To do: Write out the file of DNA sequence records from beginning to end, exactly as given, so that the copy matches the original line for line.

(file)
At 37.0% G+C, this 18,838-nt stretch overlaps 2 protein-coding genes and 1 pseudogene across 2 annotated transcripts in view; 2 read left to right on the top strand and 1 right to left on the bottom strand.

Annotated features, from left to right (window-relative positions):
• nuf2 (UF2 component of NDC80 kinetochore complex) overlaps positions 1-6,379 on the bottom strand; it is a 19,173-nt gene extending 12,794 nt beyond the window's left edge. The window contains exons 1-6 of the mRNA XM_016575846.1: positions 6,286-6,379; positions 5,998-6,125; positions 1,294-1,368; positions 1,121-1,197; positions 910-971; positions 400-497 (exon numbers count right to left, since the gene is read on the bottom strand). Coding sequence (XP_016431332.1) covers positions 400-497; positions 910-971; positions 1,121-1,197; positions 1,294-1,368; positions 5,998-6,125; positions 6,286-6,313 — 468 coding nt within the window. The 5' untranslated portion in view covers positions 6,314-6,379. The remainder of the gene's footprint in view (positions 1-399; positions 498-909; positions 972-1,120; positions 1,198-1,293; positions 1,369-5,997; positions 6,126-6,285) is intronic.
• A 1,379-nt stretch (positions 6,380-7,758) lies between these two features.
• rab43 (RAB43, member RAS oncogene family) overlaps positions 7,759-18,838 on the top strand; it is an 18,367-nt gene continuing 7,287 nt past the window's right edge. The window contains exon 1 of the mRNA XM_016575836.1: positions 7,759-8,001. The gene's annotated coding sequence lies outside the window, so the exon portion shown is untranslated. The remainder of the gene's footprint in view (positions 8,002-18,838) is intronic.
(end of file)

At 37.0% G+C, this 18,838-nt stretch overlaps 2 protein-coding genes and 1 pseudogene across 2 annotated transcripts in view; 2 read left to right on the top strand and 1 right to left on the bottom strand.

Annotated features, from left to right (window-relative positions):
• nuf2 (UF2 component of NDC80 kinetochore complex) overlaps positions 1-6,379 on the bottom strand; it is a 19,173-nt gene extending 12,794 nt beyond the window's left edge. The window contains exons 1-6 of the mRNA XM_016575846.1: positions 6,286-6,379; positions 5,998-6,125; positions 1,294-1,368; positions 1,121-1,197; positions 910-971; positions 400-497 (exon numbers count right to left, since the gene is read on the bottom strand). Coding sequence (XP_016431332.1) covers positions 400-497; positions 910-971; positions 1,121-1,197; positions 1,294-1,368; positions 5,998-6,125; positions 6,286-6,313 — 468 coding nt within the window. The 5' untranslated portion in view covers positions 6,314-6,379. The remainder of the gene's footprint in view (positions 1-399; positions 498-909; positions 972-1,120; positions 1,198-1,293; positions 1,369-5,997; positions 6,126-6,285) is intronic.
• A 1,379-nt stretch (positions 6,380-7,758) lies between these two features.
• rab43 (RAB43, member RAS oncogene family) overlaps positions 7,759-18,838 on the top strand; it is an 18,367-nt gene continuing 7,287 nt past the window's right edge. The window contains exon 1 of the mRNA XM_016575836.1: positions 7,759-8,001. The gene's annotated coding sequence lies outside the window, so the exon portion shown is untranslated. The remainder of the gene's footprint in view (positions 8,002-18,838) is intronic.